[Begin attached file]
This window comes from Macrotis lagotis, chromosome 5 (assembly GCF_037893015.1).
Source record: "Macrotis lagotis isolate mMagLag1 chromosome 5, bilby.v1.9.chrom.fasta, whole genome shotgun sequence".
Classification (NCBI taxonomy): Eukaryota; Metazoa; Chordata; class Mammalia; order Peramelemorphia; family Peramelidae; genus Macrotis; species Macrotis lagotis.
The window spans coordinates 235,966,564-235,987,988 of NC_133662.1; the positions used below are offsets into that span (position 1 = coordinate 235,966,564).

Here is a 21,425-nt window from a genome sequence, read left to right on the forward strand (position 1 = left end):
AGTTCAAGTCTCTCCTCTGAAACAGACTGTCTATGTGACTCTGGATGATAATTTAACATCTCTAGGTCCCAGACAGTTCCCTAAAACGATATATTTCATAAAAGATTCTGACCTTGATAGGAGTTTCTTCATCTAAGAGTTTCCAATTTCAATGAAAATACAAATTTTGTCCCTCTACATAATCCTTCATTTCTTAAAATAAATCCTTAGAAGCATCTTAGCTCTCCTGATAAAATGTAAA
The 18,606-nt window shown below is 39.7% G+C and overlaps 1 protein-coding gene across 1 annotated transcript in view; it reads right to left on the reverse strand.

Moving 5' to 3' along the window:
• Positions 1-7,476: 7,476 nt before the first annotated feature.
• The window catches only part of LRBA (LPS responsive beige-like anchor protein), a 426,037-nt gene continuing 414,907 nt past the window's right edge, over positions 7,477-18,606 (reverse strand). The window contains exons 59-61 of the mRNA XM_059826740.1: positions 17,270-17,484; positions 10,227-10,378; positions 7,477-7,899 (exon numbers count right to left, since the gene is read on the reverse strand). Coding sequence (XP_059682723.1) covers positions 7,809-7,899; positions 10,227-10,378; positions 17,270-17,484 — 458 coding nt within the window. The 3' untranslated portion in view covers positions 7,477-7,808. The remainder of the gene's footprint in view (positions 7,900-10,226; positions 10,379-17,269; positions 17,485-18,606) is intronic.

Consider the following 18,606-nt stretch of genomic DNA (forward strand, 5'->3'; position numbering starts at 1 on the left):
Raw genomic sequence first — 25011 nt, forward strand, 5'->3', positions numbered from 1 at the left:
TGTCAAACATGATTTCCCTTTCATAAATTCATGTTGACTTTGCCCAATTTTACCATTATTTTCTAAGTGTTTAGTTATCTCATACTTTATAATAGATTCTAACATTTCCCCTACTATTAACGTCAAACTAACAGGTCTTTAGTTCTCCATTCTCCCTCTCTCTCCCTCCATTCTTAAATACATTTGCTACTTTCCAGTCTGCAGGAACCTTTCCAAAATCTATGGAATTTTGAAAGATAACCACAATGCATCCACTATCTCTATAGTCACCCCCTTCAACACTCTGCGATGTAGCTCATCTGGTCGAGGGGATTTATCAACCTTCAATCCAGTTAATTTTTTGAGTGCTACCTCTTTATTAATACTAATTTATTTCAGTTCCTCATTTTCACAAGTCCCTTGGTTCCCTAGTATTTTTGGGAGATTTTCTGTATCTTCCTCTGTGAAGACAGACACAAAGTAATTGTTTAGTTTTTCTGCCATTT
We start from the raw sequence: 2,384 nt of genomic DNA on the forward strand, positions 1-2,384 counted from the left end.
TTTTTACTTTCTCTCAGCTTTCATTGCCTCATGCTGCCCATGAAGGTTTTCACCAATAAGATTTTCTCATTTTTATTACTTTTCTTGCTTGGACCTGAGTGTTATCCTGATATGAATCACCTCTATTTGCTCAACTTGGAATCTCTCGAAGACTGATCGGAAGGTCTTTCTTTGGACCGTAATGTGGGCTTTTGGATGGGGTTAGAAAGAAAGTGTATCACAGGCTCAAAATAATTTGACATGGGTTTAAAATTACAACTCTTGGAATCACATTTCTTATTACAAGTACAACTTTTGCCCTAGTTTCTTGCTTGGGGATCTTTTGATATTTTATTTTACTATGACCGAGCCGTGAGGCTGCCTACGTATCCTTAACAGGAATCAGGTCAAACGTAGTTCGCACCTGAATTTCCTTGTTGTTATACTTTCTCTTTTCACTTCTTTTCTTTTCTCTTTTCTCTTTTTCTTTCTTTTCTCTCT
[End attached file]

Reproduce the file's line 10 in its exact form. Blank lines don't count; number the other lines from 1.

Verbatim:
• The window catches only part of LRBA (LPS responsive beige-like anchor protein), a 426,037-nt gene continuing 414,907 nt past the window's right edge, over positions 7,477-18,606 (reverse strand). The window contains exons 59-61 of the mRNA XM_059826740.1: positions 17,270-17,484; positions 10,227-10,378; positions 7,477-7,899 (exon numbers count right to left, since the gene is read on the reverse strand). Coding sequence (XP_059682723.1) covers positions 7,809-7,899; positions 10,227-10,378; positions 17,270-17,484 — 458 coding nt within the window. The 3' untranslated portion in view covers positions 7,477-7,808. The remainder of the gene's footprint in view (positions 7,900-10,226; positions 10,379-17,269; positions 17,485-18,606) is intronic.